Manitoba heavily impacted by opioid-related deaths leading into pandemic: report

A new study out of Ontario and posted in the Canadian Medical Association Journal highlights the significant increase in accidental opioid-related deaths in Canada leading into the COVID-19 pandemic, with Manitoba being one of the most impacted provinces in the country.

The research looked at opioid-related deaths between 2019 and 2021 in nine provinces and territories in Canada.

Across Canada, opioid-related deaths more than doubled from 2019 with 3,007, to 6,222 in 2021.

It also found the years of life lost per 100,000 people climbed from 3.5 years in 2019 to 7.0 in 2021.

After dipping halfway through 2019, opioid-related deaths spiked dramatically through the first quarter of 2020 and spiked in the third quarter of 2021.

People in their 20s and 30s were most impacted by opioid deaths as they represented 29.3 per cent of all deaths in people aged 20 to 29 and 29 per cent of all deaths for people between 30 and 39.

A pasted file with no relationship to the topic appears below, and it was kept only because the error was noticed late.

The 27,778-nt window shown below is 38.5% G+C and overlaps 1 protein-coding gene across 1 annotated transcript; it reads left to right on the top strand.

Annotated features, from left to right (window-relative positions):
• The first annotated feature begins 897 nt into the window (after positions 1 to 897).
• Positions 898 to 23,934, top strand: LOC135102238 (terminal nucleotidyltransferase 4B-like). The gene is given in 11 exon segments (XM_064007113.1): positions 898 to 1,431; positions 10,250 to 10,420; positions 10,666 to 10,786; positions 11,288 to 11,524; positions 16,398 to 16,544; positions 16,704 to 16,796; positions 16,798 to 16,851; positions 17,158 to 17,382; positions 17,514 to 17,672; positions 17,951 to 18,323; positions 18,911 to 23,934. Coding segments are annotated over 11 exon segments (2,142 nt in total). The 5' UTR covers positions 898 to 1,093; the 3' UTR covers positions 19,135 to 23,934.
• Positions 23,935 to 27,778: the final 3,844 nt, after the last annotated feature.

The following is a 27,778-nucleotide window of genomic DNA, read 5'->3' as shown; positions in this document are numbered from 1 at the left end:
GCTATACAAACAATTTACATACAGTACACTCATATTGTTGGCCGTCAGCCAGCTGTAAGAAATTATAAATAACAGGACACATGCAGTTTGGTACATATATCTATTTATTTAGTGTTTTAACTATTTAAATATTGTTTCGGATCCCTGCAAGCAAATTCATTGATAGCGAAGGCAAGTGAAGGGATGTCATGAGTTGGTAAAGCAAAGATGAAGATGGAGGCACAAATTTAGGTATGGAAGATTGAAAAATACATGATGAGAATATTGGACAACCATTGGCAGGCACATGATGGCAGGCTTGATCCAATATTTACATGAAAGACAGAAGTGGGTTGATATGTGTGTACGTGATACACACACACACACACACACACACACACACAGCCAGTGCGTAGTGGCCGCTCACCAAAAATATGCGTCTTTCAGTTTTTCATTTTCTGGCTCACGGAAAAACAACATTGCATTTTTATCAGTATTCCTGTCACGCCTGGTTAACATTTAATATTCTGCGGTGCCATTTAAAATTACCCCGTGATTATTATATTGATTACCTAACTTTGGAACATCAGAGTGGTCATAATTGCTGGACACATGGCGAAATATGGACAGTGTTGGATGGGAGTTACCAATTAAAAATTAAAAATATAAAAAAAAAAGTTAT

“The disproportionate loss of life in this demographic group highlights the critical need for targeted prevention efforts,” the report said.

The data also showed men were much more likely to suffer an opioid-related death compared to women, with more than 4,500 deaths in 2021 compared to more than 1,600 women.

Manitoba one of the most impacted provinces by opioid-related deaths

Breaking down the provinces individually, the research found the prairie provinces were impacted the most by opioid-related deaths.

Alberta and Saskatchewan both saw death numbers more than double between 2019 and 2021 – 619 deaths to 1,618 in Alberta and 109 to 322 deaths in Saskatchewan.

Meanwhile, Manitoba’s opioid-related deaths spiked nearly five times more by 2021. There were 54 deaths in the province in 2019 and by the end of 2021, there were 263.

“In Manitoba, 70 per cent of opioid toxicity deaths in 2019 had fentanyl or fentanyl analogues detected, increasing to 86 per cent in 2020,” the report said.

The years of life lost also jumped dramatically in Manitoba, going from 1.8 per 100,000 to 8.5 per 100,000 in 2021.

Those in the 30 to 39 age range were most impacted by opioid-related deaths in Manitoba. Almost 30 per cent of deaths in that age group were attributable to opioids.

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